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GRAMMY Gourmet: Little Big Town’s Kimberly Schlapman Is ‘Simply Southern’

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Little Big Town (Courtesy of Capitol Nashville)

Little Big Town (Courtesy of Capitol Nashville)

By Kurt Wolff

Country group Little Big Town is on quite a roll these days. After releasing their album Tornado last year, the four bandmates (Karen Fairchild, Kimberly Schlapman, Jimi Westbrook, Phillip Sweet) topped the charts with their single “Pontoon”; went on to win GRAMMY and Academy of Country Music Awards; and then landed a spot on Keith Urban‘s Fuse Tour, which continues into next year.

After winning their first-ever GRAMMY last year (for “Pontoon”), Little Big Town has now earned another GRAMMY nomination, this time for their single “Your Side of the Bed.”

Related: Little Big Town Embraces Sadness in ‘Your Side of the Bed’ Video

On top of all this musical excitement, bandmember Kimberly Schlapman maintains another job — hosting her cooking show, Simply Southern, on Great American Country. The show was renewed for a third season.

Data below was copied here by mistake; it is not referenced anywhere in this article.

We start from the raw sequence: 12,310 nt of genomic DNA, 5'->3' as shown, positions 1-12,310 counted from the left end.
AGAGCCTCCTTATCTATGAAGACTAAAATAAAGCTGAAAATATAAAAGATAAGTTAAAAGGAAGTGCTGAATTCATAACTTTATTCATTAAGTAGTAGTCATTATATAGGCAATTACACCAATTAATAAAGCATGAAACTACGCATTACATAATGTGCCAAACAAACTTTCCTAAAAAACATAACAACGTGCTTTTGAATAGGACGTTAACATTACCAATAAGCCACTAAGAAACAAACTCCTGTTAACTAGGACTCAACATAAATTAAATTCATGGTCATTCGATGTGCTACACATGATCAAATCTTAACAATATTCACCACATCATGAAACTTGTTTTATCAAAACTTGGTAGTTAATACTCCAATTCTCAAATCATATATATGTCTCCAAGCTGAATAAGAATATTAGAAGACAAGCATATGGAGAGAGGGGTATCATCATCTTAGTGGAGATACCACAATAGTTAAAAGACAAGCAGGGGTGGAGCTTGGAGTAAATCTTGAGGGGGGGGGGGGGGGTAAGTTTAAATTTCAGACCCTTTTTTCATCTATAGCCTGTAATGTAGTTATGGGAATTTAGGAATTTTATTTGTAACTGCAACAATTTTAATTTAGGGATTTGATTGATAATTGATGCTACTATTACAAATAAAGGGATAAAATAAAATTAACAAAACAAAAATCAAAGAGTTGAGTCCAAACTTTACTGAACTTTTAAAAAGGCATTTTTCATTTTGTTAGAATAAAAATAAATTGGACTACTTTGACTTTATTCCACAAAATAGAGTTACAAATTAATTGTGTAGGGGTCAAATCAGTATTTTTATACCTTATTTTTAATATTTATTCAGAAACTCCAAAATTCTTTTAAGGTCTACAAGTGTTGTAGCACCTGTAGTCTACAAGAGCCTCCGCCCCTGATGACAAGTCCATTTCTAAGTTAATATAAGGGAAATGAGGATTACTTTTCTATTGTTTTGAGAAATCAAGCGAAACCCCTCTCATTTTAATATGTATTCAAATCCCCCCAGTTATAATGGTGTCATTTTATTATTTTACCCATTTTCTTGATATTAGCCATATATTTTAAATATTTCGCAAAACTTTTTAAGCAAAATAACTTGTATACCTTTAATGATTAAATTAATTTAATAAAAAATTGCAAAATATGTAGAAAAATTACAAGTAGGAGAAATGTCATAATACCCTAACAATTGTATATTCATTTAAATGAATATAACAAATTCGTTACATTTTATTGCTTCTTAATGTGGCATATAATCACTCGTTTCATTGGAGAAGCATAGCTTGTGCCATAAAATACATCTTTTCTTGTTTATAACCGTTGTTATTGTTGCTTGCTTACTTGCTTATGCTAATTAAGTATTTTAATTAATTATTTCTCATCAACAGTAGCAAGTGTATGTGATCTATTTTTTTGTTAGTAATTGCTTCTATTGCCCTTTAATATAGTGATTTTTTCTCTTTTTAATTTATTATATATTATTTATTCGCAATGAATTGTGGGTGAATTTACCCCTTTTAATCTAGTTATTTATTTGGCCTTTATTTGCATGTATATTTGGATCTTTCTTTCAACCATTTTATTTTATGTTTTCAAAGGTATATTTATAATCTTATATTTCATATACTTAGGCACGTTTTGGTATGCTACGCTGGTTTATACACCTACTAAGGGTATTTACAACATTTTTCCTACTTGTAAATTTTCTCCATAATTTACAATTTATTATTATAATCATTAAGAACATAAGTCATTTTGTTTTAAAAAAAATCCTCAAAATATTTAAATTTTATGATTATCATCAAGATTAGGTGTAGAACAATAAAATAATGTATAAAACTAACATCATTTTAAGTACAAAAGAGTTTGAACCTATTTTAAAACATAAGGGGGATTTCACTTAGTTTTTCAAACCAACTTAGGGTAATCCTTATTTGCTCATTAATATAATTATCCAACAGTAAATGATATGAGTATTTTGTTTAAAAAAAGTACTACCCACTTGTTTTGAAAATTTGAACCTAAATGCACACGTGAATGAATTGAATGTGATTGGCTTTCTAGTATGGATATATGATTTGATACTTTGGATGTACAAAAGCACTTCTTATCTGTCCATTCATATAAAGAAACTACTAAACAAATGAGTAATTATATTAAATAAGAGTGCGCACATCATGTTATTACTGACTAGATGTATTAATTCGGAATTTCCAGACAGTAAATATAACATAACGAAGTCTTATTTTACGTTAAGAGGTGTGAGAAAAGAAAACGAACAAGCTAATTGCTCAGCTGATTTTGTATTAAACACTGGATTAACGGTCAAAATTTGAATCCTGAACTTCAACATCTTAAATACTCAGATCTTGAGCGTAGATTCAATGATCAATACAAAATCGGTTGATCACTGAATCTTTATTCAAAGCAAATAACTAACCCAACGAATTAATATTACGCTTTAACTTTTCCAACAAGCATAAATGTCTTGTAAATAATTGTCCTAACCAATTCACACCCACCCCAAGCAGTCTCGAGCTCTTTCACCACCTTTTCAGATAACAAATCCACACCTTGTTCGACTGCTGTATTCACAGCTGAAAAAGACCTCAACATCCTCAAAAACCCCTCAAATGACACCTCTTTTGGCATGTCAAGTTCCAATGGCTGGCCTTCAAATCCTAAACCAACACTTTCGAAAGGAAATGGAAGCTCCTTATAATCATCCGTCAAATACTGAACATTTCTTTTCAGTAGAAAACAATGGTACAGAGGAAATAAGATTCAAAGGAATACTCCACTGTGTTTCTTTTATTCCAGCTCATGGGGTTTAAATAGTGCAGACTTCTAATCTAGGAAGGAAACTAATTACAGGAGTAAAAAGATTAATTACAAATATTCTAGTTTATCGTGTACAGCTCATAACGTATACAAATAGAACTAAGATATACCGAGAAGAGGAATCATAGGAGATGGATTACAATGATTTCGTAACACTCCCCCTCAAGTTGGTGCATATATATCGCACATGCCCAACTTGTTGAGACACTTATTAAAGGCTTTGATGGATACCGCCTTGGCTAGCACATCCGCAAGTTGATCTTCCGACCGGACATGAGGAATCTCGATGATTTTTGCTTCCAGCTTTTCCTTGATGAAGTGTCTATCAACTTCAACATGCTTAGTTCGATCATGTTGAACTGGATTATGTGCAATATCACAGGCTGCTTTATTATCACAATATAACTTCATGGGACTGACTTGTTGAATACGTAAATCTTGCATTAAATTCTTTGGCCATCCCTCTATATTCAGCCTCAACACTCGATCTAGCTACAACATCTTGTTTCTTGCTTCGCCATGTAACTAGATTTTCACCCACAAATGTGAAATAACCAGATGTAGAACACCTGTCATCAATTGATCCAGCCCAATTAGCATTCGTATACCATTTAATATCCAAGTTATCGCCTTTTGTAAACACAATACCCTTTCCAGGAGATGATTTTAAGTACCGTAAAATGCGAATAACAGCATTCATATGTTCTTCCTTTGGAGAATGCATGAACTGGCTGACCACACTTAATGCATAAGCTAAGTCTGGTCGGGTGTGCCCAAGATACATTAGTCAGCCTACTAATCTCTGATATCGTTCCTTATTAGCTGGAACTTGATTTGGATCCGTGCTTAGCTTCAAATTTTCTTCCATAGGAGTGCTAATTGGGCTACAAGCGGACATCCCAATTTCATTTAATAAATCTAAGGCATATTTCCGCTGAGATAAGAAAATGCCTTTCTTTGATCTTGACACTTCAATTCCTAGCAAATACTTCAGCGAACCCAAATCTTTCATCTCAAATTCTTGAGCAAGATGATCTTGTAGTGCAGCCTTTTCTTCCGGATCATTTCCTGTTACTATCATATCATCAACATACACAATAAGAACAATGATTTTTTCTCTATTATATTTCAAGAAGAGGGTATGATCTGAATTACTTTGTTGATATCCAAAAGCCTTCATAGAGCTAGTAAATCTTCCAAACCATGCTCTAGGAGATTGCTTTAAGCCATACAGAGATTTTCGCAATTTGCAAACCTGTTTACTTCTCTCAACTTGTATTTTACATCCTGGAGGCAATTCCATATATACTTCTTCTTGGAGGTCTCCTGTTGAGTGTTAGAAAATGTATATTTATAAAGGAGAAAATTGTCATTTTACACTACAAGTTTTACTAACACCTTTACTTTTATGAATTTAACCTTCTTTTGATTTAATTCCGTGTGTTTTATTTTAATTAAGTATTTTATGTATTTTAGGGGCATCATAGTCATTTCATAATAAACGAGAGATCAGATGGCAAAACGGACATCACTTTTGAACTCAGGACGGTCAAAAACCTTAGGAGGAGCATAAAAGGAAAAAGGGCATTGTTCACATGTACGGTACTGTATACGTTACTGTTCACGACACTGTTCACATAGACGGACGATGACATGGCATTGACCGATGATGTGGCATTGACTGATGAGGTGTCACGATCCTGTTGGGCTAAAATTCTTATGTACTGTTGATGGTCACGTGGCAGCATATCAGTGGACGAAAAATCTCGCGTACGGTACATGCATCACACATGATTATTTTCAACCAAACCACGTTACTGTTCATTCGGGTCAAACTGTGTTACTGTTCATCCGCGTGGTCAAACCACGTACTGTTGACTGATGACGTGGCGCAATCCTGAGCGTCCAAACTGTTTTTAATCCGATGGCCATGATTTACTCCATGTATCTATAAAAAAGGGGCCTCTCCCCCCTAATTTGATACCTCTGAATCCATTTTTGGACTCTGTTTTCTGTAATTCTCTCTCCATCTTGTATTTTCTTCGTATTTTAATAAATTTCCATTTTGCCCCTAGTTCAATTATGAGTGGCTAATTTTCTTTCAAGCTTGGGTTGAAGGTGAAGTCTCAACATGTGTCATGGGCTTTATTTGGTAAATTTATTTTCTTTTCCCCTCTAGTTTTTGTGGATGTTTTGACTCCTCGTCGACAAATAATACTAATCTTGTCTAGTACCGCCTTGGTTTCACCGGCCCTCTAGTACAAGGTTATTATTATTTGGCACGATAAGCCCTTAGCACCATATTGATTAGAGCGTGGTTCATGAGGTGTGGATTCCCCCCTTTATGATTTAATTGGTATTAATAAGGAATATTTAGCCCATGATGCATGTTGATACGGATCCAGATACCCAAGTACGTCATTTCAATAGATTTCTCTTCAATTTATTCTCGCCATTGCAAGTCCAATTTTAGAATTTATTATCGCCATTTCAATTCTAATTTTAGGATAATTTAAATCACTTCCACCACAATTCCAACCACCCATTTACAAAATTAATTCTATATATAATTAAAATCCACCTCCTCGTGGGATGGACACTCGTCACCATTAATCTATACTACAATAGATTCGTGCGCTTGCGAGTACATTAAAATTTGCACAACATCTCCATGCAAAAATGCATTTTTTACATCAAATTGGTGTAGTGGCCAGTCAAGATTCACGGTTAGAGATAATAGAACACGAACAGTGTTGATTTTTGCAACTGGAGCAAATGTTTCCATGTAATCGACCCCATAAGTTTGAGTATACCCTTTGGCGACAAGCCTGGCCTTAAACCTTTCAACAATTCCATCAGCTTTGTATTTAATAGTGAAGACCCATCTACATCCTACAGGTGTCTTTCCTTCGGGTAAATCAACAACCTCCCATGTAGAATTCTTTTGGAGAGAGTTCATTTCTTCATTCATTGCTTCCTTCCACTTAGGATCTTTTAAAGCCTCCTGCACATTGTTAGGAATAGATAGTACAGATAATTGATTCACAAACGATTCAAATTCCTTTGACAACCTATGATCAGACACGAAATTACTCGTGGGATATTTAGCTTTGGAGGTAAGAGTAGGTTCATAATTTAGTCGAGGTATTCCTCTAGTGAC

Kimberly Schlapman of Little Big TownKimberly Schlapman of Little Big Town (Jason Merritt/Getty Images)

“It’s very much who I am,” Schlapman told Radio.com about the show. “I love to cook, I love to eat, I love to learn about food [and] new ways to prepare it.”

For each show, Schlapman spends time in the field — serving grilled cheese sandwiches from a food truck in Manhattan, for instance, or cooking brisket in Houston. She then returns to the kitchen to create recipes related to wherever she’s been, often pulling bandmates, family members or musician friends in to help her. Past guests have included Martina McBride, Jerrod Niemann, Dustin Lynch and Kacey Musgraves.

Radio.com: Where did the idea for the show come from?

Kimberly Schlapman: When I was a kid, 5 or 6 years old, I pretended that I had a cooking show. I would stand on a stool in the kitchen with an empty bowl and spoon and talk.